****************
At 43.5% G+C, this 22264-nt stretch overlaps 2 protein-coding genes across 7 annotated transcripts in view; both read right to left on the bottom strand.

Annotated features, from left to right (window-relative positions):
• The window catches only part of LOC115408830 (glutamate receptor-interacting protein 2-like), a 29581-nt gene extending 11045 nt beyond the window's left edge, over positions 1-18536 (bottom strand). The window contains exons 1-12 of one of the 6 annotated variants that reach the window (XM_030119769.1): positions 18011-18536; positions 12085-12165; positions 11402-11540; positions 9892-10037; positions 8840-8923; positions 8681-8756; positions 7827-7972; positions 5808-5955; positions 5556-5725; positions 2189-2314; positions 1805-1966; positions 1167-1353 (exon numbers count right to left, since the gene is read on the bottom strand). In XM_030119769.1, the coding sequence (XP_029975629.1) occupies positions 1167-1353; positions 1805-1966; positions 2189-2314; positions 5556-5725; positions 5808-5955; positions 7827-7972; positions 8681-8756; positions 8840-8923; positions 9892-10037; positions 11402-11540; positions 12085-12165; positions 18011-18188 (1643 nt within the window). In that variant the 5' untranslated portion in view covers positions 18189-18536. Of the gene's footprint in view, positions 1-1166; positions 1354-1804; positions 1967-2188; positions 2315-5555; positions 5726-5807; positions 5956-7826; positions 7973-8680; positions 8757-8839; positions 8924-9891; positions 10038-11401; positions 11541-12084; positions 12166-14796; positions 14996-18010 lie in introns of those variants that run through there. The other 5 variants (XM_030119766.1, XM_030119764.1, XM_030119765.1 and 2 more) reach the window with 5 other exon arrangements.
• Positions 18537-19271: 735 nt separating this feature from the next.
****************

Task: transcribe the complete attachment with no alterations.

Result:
At 43.5% G+C, this 22264-nt stretch overlaps 2 protein-coding genes across 7 annotated transcripts in view; both read right to left on the bottom strand.

Annotated features, from left to right (window-relative positions):
• The window catches only part of LOC115408830 (glutamate receptor-interacting protein 2-like), a 29581-nt gene extending 11045 nt beyond the window's left edge, over positions 1-18536 (bottom strand). The window contains exons 1-12 of one of the 6 annotated variants that reach the window (XM_030119769.1): positions 18011-18536; positions 12085-12165; positions 11402-11540; positions 9892-10037; positions 8840-8923; positions 8681-8756; positions 7827-7972; positions 5808-5955; positions 5556-5725; positions 2189-2314; positions 1805-1966; positions 1167-1353 (exon numbers count right to left, since the gene is read on the bottom strand). In XM_030119769.1, the coding sequence (XP_029975629.1) occupies positions 1167-1353; positions 1805-1966; positions 2189-2314; positions 5556-5725; positions 5808-5955; positions 7827-7972; positions 8681-8756; positions 8840-8923; positions 9892-10037; positions 11402-11540; positions 12085-12165; positions 18011-18188 (1643 nt within the window). In that variant the 5' untranslated portion in view covers positions 18189-18536. Of the gene's footprint in view, positions 1-1166; positions 1354-1804; positions 1967-2188; positions 2315-5555; positions 5726-5807; positions 5956-7826; positions 7973-8680; positions 8757-8839; positions 8924-9891; positions 10038-11401; positions 11541-12084; positions 12166-14796; positions 14996-18010 lie in introns of those variants that run through there. The other 5 variants (XM_030119766.1, XM_030119764.1, XM_030119765.1 and 2 more) reach the window with 5 other exon arrangements.
• Positions 18537-19271: 735 nt separating this feature from the next.